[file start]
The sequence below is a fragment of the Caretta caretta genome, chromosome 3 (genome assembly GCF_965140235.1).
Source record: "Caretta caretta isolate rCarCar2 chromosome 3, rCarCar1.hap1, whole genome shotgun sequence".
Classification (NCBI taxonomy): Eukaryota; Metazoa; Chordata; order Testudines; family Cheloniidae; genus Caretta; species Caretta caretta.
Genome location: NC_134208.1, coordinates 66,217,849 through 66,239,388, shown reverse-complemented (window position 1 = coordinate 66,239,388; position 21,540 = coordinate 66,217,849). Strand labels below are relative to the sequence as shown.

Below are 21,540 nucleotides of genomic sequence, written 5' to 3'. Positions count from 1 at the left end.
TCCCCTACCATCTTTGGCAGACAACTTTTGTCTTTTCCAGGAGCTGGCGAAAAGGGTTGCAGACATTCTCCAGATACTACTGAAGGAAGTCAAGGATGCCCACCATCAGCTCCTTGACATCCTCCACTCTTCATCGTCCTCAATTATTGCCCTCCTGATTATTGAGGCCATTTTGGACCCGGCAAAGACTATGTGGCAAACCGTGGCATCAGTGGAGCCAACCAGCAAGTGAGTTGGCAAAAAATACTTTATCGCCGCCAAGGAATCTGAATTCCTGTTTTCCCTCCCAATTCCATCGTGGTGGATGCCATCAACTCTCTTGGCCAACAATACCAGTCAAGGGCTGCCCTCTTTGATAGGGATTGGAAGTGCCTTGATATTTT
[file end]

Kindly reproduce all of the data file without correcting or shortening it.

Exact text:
The sequence below is a fragment of the Caretta caretta genome, chromosome 3 (genome assembly GCF_965140235.1).
Source record: "Caretta caretta isolate rCarCar2 chromosome 3, rCarCar1.hap1, whole genome shotgun sequence".
Classification (NCBI taxonomy): Eukaryota; Metazoa; Chordata; order Testudines; family Cheloniidae; genus Caretta; species Caretta caretta.
Genome location: NC_134208.1, coordinates 66,217,849 through 66,239,388, shown reverse-complemented (window position 1 = coordinate 66,239,388; position 21,540 = coordinate 66,217,849). Strand labels below are relative to the sequence as shown.

Below are 21,540 nucleotides of genomic sequence, written 5' to 3'. Positions count from 1 at the left end.
TCCCCTACCATCTTTGGCAGACAACTTTTGTCTTTTCCAGGAGCTGGCGAAAAGGGTTGCAGACATTCTCCAGATACTACTGAAGGAAGTCAAGGATGCCCACCATCAGCTCCTTGACATCCTCCACTCTTCATCGTCCTCAATTATTGCCCTCCTGATTATTGAGGCCATTTTGGACCCGGCAAAGACTATGTGGCAAACCGTGGCATCAGTGGAGCCAACCAGCAAGTGAGTTGGCAAAAAATACTTTATCGCCGCCAAGGAATCTGAATTCCTGTTTTCCCTCCCAATTCCATCGTGGTGGATGCCATCAACTCTCTTGGCCAACAATACCAGTCAAGGGCTGCCCTCTTTGATAGGGATTGGAAGTGCCTTGATATTTT